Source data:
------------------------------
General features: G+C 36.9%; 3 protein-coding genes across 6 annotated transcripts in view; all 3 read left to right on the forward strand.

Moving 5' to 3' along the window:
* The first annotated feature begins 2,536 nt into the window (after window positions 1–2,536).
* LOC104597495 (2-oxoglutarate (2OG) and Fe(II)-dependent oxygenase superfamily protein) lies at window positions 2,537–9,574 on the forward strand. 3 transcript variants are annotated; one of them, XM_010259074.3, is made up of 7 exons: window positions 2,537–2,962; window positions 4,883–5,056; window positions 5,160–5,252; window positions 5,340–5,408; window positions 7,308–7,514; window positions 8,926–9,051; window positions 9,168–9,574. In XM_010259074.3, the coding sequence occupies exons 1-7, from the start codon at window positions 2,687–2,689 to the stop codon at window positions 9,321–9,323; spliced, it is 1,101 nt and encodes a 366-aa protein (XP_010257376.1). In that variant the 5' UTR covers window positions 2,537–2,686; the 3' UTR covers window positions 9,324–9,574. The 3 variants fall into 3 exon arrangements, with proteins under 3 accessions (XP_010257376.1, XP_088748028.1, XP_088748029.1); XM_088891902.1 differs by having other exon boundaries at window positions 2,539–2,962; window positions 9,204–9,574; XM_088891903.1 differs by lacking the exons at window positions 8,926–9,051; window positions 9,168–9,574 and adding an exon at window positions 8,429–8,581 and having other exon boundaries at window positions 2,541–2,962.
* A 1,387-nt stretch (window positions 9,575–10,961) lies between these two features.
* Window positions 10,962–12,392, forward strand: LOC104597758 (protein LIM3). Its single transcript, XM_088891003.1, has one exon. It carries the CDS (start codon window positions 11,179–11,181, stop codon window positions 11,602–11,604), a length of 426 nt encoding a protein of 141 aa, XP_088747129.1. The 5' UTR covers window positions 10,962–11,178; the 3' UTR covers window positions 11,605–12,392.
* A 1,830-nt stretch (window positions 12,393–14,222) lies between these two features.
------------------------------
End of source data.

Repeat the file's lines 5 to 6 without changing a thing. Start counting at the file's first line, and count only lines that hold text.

* A 1,387-nt stretch (window positions 9,575–10,961) lies between these two features.
* Window positions 10,962–12,392, forward strand: LOC104597758 (protein LIM3). Its single transcript, XM_088891003.1, has one exon. It carries the CDS (start codon window positions 11,179–11,181, stop codon window positions 11,602–11,604), a length of 426 nt encoding a protein of 141 aa, XP_088747129.1. The 5' UTR covers window positions 10,962–11,178; the 3' UTR covers window positions 11,605–12,392.